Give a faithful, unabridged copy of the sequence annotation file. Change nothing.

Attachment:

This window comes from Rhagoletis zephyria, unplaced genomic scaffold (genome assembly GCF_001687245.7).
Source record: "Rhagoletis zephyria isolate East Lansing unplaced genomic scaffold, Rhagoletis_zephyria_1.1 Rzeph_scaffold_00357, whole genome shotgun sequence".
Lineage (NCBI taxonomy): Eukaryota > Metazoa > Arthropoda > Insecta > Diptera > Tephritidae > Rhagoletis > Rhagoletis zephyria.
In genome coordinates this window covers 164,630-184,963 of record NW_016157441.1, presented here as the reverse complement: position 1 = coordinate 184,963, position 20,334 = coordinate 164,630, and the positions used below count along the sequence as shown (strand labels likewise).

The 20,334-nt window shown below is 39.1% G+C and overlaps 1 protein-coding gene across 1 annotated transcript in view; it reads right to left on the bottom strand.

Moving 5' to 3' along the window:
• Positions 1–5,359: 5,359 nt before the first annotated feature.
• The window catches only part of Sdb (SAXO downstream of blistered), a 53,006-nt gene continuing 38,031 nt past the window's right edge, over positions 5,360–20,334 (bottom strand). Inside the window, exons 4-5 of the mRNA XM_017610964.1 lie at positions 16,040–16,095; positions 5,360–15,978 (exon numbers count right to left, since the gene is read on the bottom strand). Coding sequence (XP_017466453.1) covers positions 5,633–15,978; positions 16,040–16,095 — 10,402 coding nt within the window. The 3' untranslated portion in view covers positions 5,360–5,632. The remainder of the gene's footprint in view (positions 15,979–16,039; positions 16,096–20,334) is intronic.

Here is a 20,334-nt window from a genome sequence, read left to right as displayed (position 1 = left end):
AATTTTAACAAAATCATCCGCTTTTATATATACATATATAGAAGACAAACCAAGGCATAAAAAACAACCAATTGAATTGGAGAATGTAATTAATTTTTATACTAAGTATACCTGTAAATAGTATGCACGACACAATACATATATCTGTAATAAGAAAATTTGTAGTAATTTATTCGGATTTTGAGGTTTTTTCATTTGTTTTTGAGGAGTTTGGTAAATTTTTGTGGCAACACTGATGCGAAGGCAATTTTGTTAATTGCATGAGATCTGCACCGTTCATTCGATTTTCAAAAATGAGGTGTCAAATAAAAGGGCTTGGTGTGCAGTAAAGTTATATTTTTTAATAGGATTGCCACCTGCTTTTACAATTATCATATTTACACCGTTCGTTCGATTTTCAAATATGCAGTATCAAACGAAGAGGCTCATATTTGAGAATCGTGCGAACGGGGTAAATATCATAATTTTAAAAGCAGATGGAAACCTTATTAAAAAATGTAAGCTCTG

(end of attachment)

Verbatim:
This window comes from Rhagoletis zephyria, unplaced genomic scaffold (genome assembly GCF_001687245.7).
Source record: "Rhagoletis zephyria isolate East Lansing unplaced genomic scaffold, Rhagoletis_zephyria_1.1 Rzeph_scaffold_00357, whole genome shotgun sequence".
Lineage (NCBI taxonomy): Eukaryota > Metazoa > Arthropoda > Insecta > Diptera > Tephritidae > Rhagoletis > Rhagoletis zephyria.
In genome coordinates this window covers 164,630-184,963 of record NW_016157441.1, presented here as the reverse complement: position 1 = coordinate 184,963, position 20,334 = coordinate 164,630, and the positions used below count along the sequence as shown (strand labels likewise).

The 20,334-nt window shown below is 39.1% G+C and overlaps 1 protein-coding gene across 1 annotated transcript in view; it reads right to left on the bottom strand.

Moving 5' to 3' along the window:
• Positions 1–5,359: 5,359 nt before the first annotated feature.
• The window catches only part of Sdb (SAXO downstream of blistered), a 53,006-nt gene continuing 38,031 nt past the window's right edge, over positions 5,360–20,334 (bottom strand). Inside the window, exons 4-5 of the mRNA XM_017610964.1 lie at positions 16,040–16,095; positions 5,360–15,978 (exon numbers count right to left, since the gene is read on the bottom strand). Coding sequence (XP_017466453.1) covers positions 5,633–15,978; positions 16,040–16,095 — 10,402 coding nt within the window. The 3' untranslated portion in view covers positions 5,360–5,632. The remainder of the gene's footprint in view (positions 15,979–16,039; positions 16,096–20,334) is intronic.

Here is a 20,334-nt window from a genome sequence, read left to right as displayed (position 1 = left end):
AATTTTAACAAAATCATCCGCTTTTATATATACATATATAGAAGACAAACCAAGGCATAAAAAACAACCAATTGAATTGGAGAATGTAATTAATTTTTATACTAAGTATACCTGTAAATAGTATGCACGACACAATACATATATCTGTAATAAGAAAATTTGTAGTAATTTATTCGGATTTTGAGGTTTTTTCATTTGTTTTTGAGGAGTTTGGTAAATTTTTGTGGCAACACTGATGCGAAGGCAATTTTGTTAATTGCATGAGATCTGCACCGTTCATTCGATTTTCAAAAATGAGGTGTCAAATAAAAGGGCTTGGTGTGCAGTAAAGTTATATTTTTTAATAGGATTGCCACCTGCTTTTACAATTATCATATTTACACCGTTCGTTCGATTTTCAAATATGCAGTATCAAACGAAGAGGCTCATATTTGAGAATCGTGCGAACGGGGTAAATATCATAATTTTAAAAGCAGATGGAAACCTTATTAAAAAATGTAAGCTCTG